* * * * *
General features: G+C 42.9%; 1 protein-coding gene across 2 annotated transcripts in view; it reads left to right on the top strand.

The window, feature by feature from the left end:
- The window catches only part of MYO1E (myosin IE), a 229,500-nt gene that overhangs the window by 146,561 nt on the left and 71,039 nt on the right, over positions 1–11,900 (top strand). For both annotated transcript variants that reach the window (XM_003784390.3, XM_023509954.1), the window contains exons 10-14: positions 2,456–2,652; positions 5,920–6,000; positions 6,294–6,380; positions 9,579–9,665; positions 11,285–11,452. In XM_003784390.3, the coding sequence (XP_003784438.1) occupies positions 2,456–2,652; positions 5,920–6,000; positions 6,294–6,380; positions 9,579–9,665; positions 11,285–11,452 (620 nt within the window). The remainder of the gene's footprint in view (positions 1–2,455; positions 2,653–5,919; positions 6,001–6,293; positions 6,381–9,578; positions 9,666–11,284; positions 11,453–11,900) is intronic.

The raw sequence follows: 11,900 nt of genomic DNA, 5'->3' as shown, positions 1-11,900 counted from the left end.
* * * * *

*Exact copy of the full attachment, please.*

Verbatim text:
General features: G+C 42.9%; 1 protein-coding gene across 2 annotated transcripts in view; it reads left to right on the top strand.

The window, feature by feature from the left end:
- The window catches only part of MYO1E (myosin IE), a 229,500-nt gene that overhangs the window by 146,561 nt on the left and 71,039 nt on the right, over positions 1–11,900 (top strand). For both annotated transcript variants that reach the window (XM_003784390.3, XM_023509954.1), the window contains exons 10-14: positions 2,456–2,652; positions 5,920–6,000; positions 6,294–6,380; positions 9,579–9,665; positions 11,285–11,452. In XM_003784390.3, the coding sequence (XP_003784438.1) occupies positions 2,456–2,652; positions 5,920–6,000; positions 6,294–6,380; positions 9,579–9,665; positions 11,285–11,452 (620 nt within the window). The remainder of the gene's footprint in view (positions 1–2,455; positions 2,653–5,919; positions 6,001–6,293; positions 6,381–9,578; positions 9,666–11,284; positions 11,453–11,900) is intronic.

The raw sequence follows: 11,900 nt of genomic DNA, 5'->3' as shown, positions 1-11,900 counted from the left end.